Learn more here:
Vitamin D Supplement Use and Risk of Breast Cancer by Race-Ethnicity. exit disclaimer

Most of what we know about the role of genes that confer high risk of breast cancer (BRCA1, BRCA2, CDH1, CHEK2, ATM, and PALB2) is based on their association with invasive ductal carcinoma, the most common form of breast cancer. Less is known about their role in invasive lobular carcinoma (ILC), which makes up about 10% of all breast cancers exit disclaimer. In a recent collaborative study that includes some Sister Study participants, investigators showed that 5-6% of women with ILC have at least one mutation, or "pathogenic variant" in one of these known breast cancer risk genes. More specifically, pathogenic variants in CDH1, BRCA2, CHEK2, ATM, and PALB2 were associated with increased risk of ILC, but variants in BRCA1 were not. These results show that multigene panel testing is appropriate for women with ILC and to identify women at risk of ILC.

Learn more here:
Germline Pathogenic Variants in Cancer Predisposition Genes Among Women With Invasive Lobular Carcinoma of the Breast. exit disclaimer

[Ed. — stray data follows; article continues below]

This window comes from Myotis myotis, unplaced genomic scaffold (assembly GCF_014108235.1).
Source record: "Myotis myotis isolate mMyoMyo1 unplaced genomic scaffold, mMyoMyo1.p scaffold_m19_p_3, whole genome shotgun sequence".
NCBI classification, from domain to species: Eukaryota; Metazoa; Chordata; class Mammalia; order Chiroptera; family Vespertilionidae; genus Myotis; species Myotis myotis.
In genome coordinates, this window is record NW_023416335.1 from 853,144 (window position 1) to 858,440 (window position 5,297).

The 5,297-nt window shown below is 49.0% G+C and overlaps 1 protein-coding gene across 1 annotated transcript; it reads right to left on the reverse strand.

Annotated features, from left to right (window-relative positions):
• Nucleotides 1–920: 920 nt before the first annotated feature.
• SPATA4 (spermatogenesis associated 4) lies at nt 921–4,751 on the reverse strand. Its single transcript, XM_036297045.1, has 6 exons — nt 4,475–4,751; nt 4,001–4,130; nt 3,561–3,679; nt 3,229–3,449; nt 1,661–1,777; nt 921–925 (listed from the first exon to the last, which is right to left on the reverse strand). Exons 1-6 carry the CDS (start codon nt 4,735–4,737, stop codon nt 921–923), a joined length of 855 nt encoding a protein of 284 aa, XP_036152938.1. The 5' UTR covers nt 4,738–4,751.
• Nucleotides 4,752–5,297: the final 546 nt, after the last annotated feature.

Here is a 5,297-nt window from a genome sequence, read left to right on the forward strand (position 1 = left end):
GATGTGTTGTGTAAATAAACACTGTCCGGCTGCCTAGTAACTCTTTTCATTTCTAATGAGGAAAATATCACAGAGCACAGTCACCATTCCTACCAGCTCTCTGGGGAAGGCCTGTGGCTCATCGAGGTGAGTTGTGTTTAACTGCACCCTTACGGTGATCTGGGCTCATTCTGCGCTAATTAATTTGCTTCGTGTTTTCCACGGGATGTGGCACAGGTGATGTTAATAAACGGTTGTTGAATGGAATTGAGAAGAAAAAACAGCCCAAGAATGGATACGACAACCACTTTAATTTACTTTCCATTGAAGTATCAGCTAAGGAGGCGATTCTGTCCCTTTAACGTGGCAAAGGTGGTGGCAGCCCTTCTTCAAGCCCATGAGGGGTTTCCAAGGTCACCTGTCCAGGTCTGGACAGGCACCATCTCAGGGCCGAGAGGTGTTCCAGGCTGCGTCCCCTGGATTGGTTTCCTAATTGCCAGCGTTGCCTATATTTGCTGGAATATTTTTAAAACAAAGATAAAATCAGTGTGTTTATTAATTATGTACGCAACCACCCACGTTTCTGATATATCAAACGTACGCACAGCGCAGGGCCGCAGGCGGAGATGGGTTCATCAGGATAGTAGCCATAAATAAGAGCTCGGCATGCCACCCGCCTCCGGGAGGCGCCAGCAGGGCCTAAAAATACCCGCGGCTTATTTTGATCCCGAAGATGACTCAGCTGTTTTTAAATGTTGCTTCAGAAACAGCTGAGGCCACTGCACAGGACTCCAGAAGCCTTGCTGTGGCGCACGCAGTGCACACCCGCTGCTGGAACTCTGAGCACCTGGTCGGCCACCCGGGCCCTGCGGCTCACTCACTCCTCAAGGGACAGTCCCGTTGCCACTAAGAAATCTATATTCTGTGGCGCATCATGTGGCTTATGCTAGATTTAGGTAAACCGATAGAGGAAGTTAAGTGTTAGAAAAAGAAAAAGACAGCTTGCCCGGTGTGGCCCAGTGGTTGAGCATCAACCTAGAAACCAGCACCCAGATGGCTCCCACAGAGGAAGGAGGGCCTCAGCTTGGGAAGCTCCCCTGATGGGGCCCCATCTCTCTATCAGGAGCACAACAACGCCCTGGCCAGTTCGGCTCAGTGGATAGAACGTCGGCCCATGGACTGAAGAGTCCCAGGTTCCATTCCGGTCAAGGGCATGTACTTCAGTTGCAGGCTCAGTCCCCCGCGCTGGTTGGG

Ovarian cancer is a rare cancer, with a lifetime risk of approximately 1% in US women. This makes it a very difficult disease to study and the Ovarian Cancer Cohort Consortium (OC3) was established to allow researchers to pool together data from 23 large cohorts from all over the world, including the Sister Study. The consortium currently includes 1.3 million women, among whom 7,314 developed ovarian cancer since joining one of the studies. Sister Study investigators previously led OC3 projects examining associations between genital powder use and ovarian exit disclaimer and uterine exit disclaimer cancer, and have contributed to many other published and ongoing projects. You can read more about OC3 here exit disclaimer.

Learn more here:
Cohort Profile: The Ovarian Cancer Cohort Consortium (OC3). exit disclaimer

Sister Study investigators and researchers from Duke University examined the association between poor sleep patterns and risk of developing hypertension (high blood pressure). They found that women with insomnia (difficulty falling or staying asleep) or insomnia plus short sleep (<7 hours per night) were more likely to develop hypertension. These associations were stronger among younger and premenopausal women but did not differ by race/ethnicity. This research demonstrates how poor sleep may impact other aspects of health.

Learn more here:
A prospective study of multiple sleep dimensions and hypertension risk among white, black and Hispanic/Latina women: findings from the Sister Study. exit disclaimer